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05/13/2021

DEEP EnCon Officer Named 2020 CT Wildlife Officer of the Year

Off. John Chickos Recognized by Northeast Association of Fish & Wildlife Agencies

 

(Hartford)- Connecticut Department of Energy and Environmental Protection (DEEP) Environmental Conservation Officer John Chickos was recently named the 2020 Connecticut Wildlife Officer of the Year by the Northeast Association of Fish & Wildlife Agencies (NEAFWA).

Picture of Officer Chikos

In his nomination letter, Off. Chickos is described as a “competent, well-respected, and valued member of the District by his fellow officers, other Agency divisions, as well as our hunting and fishing constituents. Officer Chickos is an excellent Division representative of community policing and truly supports the mission of the Environmental Conservation Police Division.”

Off. Chickos joined the Connecticut Environmental Police Division in July 2008 and has been assigned to the Marine and Western Districts. He is currently assigned to the Northwest sector where he has been since the summer of 2014.

In his time at DEEP, Off. Chickos has proven to be a valuable asset to the Division. He’s maintained a high level of public interaction, coordinated with other agency divisions, handled complex cases with little supervision, and provided guidance and mentoring to junior officers.

In addition to his routine patrol duties, Off. Chickos was a Field Training Officer and was assigned to field train two of the Protective Services Trainees hired in 2019. Off. Chickos was also an active member of the Hunter Related Shooting Investigation Unit, Chemical Immobilization Unit, and Crisis Intervention Team.

“Congratulations to Off. Chickos on receiving this well-deserved recognition of his dedicated service to the people, wildlife, and natural resources of our state,” DEEP Commissioner Katie Dykes said. “Off. Chickos truly embodies DEEP’s environmental conservation mission, bringing his passion and professionalism each day to his work. I’m grateful to him, and to our entire Environmental Conservation Police Division for the myriad ways they represent DEEP every day, and for the countless great works they perform seen and unseen.”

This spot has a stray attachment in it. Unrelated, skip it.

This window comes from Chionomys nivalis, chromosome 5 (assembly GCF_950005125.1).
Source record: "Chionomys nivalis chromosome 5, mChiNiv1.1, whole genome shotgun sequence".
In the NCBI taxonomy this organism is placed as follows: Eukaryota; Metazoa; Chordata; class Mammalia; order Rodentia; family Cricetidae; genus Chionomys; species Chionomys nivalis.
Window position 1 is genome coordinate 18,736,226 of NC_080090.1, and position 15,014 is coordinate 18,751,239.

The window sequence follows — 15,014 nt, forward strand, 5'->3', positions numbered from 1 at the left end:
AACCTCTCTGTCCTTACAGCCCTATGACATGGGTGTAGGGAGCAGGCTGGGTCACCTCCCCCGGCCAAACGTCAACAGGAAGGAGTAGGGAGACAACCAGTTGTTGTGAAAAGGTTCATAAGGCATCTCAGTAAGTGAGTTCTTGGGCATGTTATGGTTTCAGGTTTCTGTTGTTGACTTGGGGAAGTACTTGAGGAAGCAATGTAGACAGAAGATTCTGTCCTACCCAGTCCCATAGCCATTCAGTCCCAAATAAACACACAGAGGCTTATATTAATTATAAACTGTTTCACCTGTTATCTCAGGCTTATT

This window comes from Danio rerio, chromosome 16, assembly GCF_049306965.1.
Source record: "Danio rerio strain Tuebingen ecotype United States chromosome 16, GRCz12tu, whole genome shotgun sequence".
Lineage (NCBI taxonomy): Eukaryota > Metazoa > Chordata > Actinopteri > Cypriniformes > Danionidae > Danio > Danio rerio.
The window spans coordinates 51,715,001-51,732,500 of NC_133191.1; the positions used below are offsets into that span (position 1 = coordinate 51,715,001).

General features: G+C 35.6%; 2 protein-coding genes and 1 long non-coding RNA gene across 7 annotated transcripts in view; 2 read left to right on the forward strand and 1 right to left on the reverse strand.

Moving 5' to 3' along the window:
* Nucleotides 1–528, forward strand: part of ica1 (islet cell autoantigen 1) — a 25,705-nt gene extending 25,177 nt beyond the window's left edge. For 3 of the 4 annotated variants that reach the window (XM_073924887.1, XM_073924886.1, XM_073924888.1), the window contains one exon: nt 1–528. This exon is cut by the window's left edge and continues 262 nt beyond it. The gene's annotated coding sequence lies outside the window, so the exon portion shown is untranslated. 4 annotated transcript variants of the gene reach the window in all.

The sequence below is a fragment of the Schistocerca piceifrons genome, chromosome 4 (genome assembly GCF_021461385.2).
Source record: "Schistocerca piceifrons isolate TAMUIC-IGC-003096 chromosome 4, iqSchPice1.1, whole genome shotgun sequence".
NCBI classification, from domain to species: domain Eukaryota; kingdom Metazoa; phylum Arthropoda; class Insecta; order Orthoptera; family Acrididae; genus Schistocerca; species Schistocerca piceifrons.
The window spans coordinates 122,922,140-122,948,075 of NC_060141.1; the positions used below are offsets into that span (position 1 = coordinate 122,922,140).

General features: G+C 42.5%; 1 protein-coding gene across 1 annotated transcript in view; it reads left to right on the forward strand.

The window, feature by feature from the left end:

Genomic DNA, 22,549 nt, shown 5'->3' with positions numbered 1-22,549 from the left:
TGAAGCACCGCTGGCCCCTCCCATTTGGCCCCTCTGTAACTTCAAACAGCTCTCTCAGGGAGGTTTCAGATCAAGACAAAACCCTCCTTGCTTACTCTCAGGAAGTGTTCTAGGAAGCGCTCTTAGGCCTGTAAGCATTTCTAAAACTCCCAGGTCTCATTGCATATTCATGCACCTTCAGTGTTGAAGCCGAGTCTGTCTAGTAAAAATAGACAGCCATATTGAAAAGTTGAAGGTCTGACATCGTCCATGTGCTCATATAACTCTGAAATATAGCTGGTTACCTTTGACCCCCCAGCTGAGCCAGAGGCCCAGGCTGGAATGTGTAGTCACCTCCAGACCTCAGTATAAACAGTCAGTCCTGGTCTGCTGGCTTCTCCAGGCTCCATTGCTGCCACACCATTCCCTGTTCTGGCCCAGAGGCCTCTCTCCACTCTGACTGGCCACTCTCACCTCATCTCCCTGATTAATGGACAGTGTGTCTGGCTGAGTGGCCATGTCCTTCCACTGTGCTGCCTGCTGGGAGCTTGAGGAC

This marked Chickos’ first time nominated for the NEAFWA Officer of the Year Award. Chickos, who describes himself as “low-key,” said he was “honored,” “humbled,” and “shocked,” when he learned that he’d received the award.

“Doing the job day in and day out, you don’t do it for any recognition, but it is nice to know that it’s noticed,” he said.

Chickos, who studied Natural Resources Management in college, loves the outdoors, and always wanted to be a police officer, making his chosen profession a natural pairing of his interests. Chickos said the job for him is about “making a difference,” and being “a decent human being” in the situations he’s called to respond to, whether it’s “saving an animal that’s stuck, helping someone who’s injured, or consoling a family that’s just lost a loved one.”

Off. Chickos was nominated by his supervisors, Sgt. Bill Logodice, and Capt. Cynthia Schneider, and the nomination was voted on by his fellow officers.

“Off. Chickos does a lot with training our new officers, does a lot of community relations with all of the user groups that we have, and he’s very big on outreach,” Sgt. Logodice said. “He has a ton of public trust built up in the Northwest sector, and because of that, he works cooperatively with landowners in the area, such as farmers dealing with hunting issues on their property. I thought that was a very important thing to highlight.”

Schneider, who has known Chickos for his entire career as an EnCon Officer, serving on his hiring panel back in 2008, and as his training sergeant, said she was thrilled for him.